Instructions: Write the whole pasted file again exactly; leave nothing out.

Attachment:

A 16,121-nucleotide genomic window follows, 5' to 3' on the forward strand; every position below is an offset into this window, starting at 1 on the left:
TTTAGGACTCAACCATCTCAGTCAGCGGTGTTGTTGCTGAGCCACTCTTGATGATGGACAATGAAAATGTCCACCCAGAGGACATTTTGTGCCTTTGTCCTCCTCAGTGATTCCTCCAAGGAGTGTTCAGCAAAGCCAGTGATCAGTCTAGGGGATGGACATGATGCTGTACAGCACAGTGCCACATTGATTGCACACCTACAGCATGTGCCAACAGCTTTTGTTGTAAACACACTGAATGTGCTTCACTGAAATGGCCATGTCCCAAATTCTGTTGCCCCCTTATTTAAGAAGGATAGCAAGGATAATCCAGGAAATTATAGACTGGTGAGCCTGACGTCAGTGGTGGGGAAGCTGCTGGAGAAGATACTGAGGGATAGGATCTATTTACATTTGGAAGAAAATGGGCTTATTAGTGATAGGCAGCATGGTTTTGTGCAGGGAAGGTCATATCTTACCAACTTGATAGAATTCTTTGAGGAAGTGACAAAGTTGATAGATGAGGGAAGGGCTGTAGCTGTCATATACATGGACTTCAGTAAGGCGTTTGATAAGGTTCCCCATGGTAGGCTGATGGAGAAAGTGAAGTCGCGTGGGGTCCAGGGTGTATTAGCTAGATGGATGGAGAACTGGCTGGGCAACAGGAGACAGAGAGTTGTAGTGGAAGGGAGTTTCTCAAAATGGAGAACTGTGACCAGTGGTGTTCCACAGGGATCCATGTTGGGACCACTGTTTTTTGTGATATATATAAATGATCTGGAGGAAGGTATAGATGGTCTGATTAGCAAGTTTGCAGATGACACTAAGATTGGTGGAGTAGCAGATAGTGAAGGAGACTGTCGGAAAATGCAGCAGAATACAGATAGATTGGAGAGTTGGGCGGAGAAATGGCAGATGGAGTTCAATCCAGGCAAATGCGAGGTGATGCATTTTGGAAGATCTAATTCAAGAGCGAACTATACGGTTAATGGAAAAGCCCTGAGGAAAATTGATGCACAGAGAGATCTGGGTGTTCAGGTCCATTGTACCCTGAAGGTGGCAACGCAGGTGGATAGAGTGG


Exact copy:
A 16,121-nucleotide genomic window follows, 5' to 3' on the forward strand; every position below is an offset into this window, starting at 1 on the left:
TTTAGGACTCAACCATCTCAGTCAGCGGTGTTGTTGCTGAGCCACTCTTGATGATGGACAATGAAAATGTCCACCCAGAGGACATTTTGTGCCTTTGTCCTCCTCAGTGATTCCTCCAAGGAGTGTTCAGCAAAGCCAGTGATCAGTCTAGGGGATGGACATGATGCTGTACAGCACAGTGCCACATTGATTGCACACCTACAGCATGTGCCAACAGCTTTTGTTGTAAACACACTGAATGTGCTTCACTGAAATGGCCATGTCCCAAATTCTGTTGCCCCCTTATTTAAGAAGGATAGCAAGGATAATCCAGGAAATTATAGACTGGTGAGCCTGACGTCAGTGGTGGGGAAGCTGCTGGAGAAGATACTGAGGGATAGGATCTATTTACATTTGGAAGAAAATGGGCTTATTAGTGATAGGCAGCATGGTTTTGTGCAGGGAAGGTCATATCTTACCAACTTGATAGAATTCTTTGAGGAAGTGACAAAGTTGATAGATGAGGGAAGGGCTGTAGCTGTCATATACATGGACTTCAGTAAGGCGTTTGATAAGGTTCCCCATGGTAGGCTGATGGAGAAAGTGAAGTCGCGTGGGGTCCAGGGTGTATTAGCTAGATGGATGGAGAACTGGCTGGGCAACAGGAGACAGAGAGTTGTAGTGGAAGGGAGTTTCTCAAAATGGAGAACTGTGACCAGTGGTGTTCCACAGGGATCCATGTTGGGACCACTGTTTTTTGTGATATATATAAATGATCTGGAGGAAGGTATAGATGGTCTGATTAGCAAGTTTGCAGATGACACTAAGATTGGTGGAGTAGCAGATAGTGAAGGAGACTGTCGGAAAATGCAGCAGAATACAGATAGATTGGAGAGTTGGGCGGAGAAATGGCAGATGGAGTTCAATCCAGGCAAATGCGAGGTGATGCATTTTGGAAGATCTAATTCAAGAGCGAACTATACGGTTAATGGAAAAGCCCTGAGGAAAATTGATGCACAGAGAGATCTGGGTGTTCAGGTCCATTGTACCCTGAAGGTGGCAACGCAGGTGGATAGAGTGG